Plague-hit Madagascar bans jail visits
Authorities in Madagascar Friday announced a ban on prison visits to prevent the spread of a plague epidemic that has killed 36 people in the Indian Ocean island.
"In order to protect prisoners from the plague that is spreading outside the prison, we have decided to suspend family visits," prisons administrator Arsen Ralisaona told AFP.
The ban covers seven jails in the country's two worst affected regions.
The risk of contamination is high in overcrowded prisons, where conditions are usually unhygienic.
The outbreak includes bubonic plague, which is spread by infected rats via flea bites, and pneumonic plague, which spreads from person to person.
It has also resulted in a ban on public gatherings and forced the closure of two universities -- putting pressure on the country's health facilities.
According to local media, Ambohimiandra, a specialised hospital in the capital Antananarivo, was failing to cope with the influx of infected patients. Long queues had formed outside, as people flocked to buy face masks and medicine.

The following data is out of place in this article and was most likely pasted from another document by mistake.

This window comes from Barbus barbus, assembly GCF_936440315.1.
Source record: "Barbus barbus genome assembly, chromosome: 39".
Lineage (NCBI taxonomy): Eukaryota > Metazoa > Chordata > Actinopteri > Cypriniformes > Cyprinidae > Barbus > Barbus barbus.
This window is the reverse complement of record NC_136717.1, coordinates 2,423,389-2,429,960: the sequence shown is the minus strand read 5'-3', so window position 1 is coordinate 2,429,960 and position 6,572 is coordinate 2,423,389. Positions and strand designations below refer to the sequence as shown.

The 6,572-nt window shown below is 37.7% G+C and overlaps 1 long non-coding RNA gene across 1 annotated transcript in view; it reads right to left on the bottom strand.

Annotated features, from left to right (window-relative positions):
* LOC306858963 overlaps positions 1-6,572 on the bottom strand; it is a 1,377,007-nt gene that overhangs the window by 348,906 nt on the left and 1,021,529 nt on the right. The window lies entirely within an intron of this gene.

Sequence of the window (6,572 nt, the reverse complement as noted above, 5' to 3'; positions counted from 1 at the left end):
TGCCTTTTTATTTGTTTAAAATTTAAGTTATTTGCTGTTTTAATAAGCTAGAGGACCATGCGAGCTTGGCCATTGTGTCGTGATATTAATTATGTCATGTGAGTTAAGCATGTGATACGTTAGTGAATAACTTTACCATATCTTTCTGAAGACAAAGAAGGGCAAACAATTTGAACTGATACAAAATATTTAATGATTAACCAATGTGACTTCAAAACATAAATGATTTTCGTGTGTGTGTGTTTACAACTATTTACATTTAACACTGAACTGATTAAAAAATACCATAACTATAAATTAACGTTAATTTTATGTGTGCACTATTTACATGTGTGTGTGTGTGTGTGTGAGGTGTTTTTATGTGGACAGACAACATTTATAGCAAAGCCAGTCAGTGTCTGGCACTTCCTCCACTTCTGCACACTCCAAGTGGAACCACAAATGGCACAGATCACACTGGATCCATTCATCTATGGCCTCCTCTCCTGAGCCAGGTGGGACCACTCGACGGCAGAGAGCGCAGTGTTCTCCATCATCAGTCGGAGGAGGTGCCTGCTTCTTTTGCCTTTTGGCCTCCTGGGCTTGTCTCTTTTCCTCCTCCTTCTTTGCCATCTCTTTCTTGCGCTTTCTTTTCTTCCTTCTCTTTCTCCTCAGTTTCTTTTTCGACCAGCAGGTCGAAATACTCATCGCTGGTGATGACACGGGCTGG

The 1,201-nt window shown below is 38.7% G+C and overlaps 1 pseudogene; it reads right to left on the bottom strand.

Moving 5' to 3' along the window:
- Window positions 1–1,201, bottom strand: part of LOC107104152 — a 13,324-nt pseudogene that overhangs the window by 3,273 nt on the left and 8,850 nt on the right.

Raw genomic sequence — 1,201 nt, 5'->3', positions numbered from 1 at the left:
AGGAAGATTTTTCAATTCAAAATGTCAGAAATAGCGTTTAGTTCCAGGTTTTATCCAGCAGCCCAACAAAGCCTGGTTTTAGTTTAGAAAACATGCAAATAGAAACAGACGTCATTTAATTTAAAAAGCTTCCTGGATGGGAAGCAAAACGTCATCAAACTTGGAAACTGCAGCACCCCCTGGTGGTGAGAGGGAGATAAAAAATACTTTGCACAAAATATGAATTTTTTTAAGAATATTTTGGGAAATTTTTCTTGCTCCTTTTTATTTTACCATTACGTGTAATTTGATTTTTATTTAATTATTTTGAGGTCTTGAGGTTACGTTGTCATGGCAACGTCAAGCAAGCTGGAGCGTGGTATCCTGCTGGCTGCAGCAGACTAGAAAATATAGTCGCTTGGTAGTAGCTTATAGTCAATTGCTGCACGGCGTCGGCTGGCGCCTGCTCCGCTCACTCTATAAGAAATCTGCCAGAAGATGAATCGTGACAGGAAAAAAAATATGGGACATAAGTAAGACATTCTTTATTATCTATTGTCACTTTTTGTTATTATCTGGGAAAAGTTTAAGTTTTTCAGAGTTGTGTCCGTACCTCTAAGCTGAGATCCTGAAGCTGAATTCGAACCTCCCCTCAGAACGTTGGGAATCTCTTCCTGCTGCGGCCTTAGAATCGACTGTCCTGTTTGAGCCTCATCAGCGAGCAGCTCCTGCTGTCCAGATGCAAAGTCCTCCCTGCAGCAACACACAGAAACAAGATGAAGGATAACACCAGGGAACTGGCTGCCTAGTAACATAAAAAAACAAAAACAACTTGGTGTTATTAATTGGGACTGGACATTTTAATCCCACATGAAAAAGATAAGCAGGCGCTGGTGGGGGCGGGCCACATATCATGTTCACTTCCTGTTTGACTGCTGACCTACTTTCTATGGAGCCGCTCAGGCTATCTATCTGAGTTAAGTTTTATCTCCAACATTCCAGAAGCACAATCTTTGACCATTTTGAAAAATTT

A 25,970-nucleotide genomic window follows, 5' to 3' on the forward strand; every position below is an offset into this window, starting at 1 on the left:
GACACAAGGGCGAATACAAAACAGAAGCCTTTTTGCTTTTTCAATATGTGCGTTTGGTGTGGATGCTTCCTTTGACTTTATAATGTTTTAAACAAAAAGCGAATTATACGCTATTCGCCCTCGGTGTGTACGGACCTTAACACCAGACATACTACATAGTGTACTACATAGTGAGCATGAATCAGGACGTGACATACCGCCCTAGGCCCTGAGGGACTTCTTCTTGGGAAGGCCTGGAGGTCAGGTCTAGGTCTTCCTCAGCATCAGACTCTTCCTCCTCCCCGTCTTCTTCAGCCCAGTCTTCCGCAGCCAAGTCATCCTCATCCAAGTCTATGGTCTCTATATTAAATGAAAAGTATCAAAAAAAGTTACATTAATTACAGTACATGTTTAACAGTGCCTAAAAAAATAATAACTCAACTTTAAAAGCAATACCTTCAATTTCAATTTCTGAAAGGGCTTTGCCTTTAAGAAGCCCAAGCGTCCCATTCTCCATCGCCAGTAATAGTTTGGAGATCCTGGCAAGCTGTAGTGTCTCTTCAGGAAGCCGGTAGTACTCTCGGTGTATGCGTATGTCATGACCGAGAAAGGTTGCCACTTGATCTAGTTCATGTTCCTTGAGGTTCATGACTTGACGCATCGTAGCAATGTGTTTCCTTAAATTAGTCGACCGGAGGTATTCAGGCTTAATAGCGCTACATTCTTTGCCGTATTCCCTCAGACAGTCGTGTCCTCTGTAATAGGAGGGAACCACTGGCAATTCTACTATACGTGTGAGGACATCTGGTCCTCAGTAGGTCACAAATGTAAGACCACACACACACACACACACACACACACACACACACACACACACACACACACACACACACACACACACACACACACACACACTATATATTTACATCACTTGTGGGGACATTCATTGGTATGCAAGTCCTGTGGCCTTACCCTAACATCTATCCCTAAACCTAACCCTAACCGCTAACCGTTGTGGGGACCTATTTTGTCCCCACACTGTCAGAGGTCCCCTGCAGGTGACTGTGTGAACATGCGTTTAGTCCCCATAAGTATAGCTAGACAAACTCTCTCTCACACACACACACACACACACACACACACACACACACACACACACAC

Madagascar suffers annual plague outbreaks, but this year the disease has affected urban areas, triggering concern from the World Health Organisation (WHO).
The latest official toll from the plague stood at 36 on Friday, out of 258 people who have contracted the disease since August.
WHO has announced a delivery of 1.2 million doses of antibiotics to assist the country.
Most of the infections are associated with pneumonic plague - a more dangerous form of the disease that affects the lungs and is transmitted through coughing at close range.
Pneumonic plague can kill quickly, within 18 to 24 hours of infection if left untreated, but it can be cured by early use of antibiotics.
Bubonic plague which was dubbed the Black Death when it claimed an estimated 25 million lives in Europe during the Middle Ages, has become very rare.